The Vanishing of Ethan Carter was reviewed on

The Vanishing Of Ethan Carter
#TheVanishingOfEthanCarter More of an experience than a game. You really try at least once. Visually stunning, Interesting & very confusing. I was unable to play for long periods time, as it caused me motion sickness

I have to confess that I had issues playing this game for any length of time, as it brought on bouts of motion sickness. I have a friend who played the game on the PC to completion with no issues at all, and I asked him for some feedback on the title – these are his thoughts combined with mine.

You have to play it to really understand what sort of game it is:
Calling this a game is a bit of a misnomer; it’s more of an interactive story book that you explore and discover. It’s a playground where you can do whatever you want. It’s visually stunning, and I spent quite some time just looking at the scenery, rather than running to the next checkpoint to progress the story. It reminded me of the moment in Red Dead Redemption where you go to Mexico and the scenery changes, the music changes, and the whole game just opens up.
There’s no quest log, no omnipotent story teller, no voice in your head telling you what to do or where to go – it’s simply up to you. You may think this is problematic, but you only need a very limited understanding of games (e.g. how to use a controller and move your character) to play this game. At times it can be a little frustrating to not have a guide, something to lean on to figure out your next move, but all in all it’s hugely refreshing, especially from an experienced gamer’s point of view. Your story is completely your own, and will develop through the choices you make. It feels organic, and much like reading a book there’s room for interpretation and self-projection onto the story. Even the ending is ambiguous, leaving room to interpret it however you like.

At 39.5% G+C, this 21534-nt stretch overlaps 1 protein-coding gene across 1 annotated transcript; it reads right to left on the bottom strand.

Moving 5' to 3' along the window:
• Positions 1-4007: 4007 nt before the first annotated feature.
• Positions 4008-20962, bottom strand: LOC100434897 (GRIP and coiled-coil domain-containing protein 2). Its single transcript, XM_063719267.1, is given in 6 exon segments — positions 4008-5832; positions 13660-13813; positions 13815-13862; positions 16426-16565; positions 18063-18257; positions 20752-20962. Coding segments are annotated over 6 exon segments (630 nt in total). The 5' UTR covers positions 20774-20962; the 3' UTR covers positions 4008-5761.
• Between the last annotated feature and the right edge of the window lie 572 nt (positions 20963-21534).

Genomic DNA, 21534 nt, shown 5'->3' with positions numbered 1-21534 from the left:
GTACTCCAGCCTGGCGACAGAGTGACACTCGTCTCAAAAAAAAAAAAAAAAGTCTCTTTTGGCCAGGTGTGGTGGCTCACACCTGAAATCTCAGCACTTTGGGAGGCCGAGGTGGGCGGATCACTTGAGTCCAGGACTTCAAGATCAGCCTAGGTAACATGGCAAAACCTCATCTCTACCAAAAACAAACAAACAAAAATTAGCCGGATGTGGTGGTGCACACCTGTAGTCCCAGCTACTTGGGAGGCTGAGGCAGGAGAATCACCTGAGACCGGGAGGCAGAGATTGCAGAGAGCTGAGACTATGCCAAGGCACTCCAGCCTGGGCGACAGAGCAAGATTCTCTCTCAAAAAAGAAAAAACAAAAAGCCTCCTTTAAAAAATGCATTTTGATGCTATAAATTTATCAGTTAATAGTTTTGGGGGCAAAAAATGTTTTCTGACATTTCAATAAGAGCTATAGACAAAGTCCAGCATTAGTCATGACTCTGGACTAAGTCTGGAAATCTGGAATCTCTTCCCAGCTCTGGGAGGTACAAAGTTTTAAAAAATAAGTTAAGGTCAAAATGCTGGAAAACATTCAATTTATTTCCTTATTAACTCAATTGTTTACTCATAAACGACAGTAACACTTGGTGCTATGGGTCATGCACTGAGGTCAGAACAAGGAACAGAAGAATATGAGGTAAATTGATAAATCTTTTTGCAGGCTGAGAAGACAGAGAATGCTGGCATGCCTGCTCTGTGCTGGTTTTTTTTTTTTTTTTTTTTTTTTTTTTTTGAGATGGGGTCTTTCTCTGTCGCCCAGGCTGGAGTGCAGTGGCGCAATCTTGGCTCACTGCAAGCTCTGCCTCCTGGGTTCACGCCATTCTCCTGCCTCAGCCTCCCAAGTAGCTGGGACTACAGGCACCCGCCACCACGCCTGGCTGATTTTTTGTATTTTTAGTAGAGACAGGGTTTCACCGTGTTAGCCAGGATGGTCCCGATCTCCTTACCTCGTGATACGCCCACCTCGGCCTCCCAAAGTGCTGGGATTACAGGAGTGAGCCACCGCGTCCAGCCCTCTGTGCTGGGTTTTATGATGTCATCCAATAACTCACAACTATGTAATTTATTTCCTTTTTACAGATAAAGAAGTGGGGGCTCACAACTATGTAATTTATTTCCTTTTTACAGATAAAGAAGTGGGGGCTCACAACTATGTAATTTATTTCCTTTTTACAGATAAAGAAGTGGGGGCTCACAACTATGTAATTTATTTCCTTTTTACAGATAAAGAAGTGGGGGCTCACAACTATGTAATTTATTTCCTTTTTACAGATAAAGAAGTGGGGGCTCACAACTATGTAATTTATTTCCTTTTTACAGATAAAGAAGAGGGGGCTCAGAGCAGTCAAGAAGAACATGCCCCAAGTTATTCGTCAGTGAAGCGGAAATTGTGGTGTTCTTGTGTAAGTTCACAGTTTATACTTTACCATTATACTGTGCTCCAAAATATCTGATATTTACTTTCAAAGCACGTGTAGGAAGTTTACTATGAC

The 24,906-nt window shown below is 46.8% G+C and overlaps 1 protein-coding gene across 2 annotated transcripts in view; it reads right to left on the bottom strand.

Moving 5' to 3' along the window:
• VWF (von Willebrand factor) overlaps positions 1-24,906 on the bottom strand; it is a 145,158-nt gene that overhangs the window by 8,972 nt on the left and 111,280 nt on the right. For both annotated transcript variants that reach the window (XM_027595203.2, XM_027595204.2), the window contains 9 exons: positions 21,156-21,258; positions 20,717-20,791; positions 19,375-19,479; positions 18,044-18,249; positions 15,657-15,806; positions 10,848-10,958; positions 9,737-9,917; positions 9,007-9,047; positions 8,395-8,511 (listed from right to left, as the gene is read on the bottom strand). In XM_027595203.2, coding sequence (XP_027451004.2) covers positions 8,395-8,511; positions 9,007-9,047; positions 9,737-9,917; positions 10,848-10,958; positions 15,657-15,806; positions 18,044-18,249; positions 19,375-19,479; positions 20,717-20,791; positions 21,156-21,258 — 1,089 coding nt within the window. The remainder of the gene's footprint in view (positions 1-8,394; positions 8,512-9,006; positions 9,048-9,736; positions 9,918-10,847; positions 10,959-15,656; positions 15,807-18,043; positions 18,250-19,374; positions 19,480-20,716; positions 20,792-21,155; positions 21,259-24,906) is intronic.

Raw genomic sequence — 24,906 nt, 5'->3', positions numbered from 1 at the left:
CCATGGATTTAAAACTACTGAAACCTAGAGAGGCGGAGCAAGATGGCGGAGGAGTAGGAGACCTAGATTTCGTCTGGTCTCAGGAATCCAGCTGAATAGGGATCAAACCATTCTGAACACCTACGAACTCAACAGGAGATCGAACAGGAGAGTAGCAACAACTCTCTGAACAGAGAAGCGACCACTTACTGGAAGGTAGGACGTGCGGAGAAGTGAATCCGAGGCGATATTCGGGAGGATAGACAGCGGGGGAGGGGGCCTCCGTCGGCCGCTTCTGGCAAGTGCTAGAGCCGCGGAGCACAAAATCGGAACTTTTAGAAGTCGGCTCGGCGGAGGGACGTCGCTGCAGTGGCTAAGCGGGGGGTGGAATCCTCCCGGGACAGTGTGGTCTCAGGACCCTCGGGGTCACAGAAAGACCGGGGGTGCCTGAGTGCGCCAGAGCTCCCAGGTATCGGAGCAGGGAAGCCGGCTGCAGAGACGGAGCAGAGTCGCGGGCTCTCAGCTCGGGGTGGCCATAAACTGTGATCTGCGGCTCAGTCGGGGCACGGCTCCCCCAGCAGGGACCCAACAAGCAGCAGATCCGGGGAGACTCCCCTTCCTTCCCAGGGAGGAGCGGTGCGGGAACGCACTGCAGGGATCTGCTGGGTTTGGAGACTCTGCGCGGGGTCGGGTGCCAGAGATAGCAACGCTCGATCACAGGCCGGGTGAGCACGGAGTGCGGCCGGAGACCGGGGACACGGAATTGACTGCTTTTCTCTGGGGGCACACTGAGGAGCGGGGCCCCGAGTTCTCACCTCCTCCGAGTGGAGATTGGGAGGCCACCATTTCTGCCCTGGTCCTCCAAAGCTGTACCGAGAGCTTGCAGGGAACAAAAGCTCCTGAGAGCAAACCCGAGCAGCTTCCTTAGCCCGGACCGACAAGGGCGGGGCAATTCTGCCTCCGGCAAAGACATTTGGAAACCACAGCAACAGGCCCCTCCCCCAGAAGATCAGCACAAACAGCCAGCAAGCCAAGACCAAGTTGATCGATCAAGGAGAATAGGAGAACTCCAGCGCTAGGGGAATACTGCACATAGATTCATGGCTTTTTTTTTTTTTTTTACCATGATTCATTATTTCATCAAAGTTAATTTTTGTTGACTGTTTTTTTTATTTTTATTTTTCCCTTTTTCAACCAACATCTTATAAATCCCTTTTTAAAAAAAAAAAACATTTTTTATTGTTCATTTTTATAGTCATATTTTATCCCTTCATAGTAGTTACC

It’s sort of a detective game; a beautiful murder mystery for you to play. You are collecting clues about what you are supposed to be doing next, and there are puzzles in the game which range from simple “go-get-this-and-put-it-here” to complex and time consuming (understanding the door house puzzle). They vary hugely in difficulty and there isn’t a “learning curve” – the second puzzle is the hardest – but as there also isn’t a forced linear path to the game, this isn’t really a problem. You can skip past any puzzle that is too hard for the time being or that you don’t want to do, but it is very satisfying to complete an especially complex puzzle.
At the end of the game there is the ability to “warp” to the puzzles you missed so you can go back and complete them. After completing all the puzzles you see the final cut scene.

All in all I really enjoyed playing The Vanishing of Ethan Carter. It’s very different from other games, and if you’re into mystery novels or you just want to try a novel approach (pun intended) to gaming, this is definitely for you – provided you don’t get motion sickness.

 

NOTE : This title was supplied for review by the Publisher

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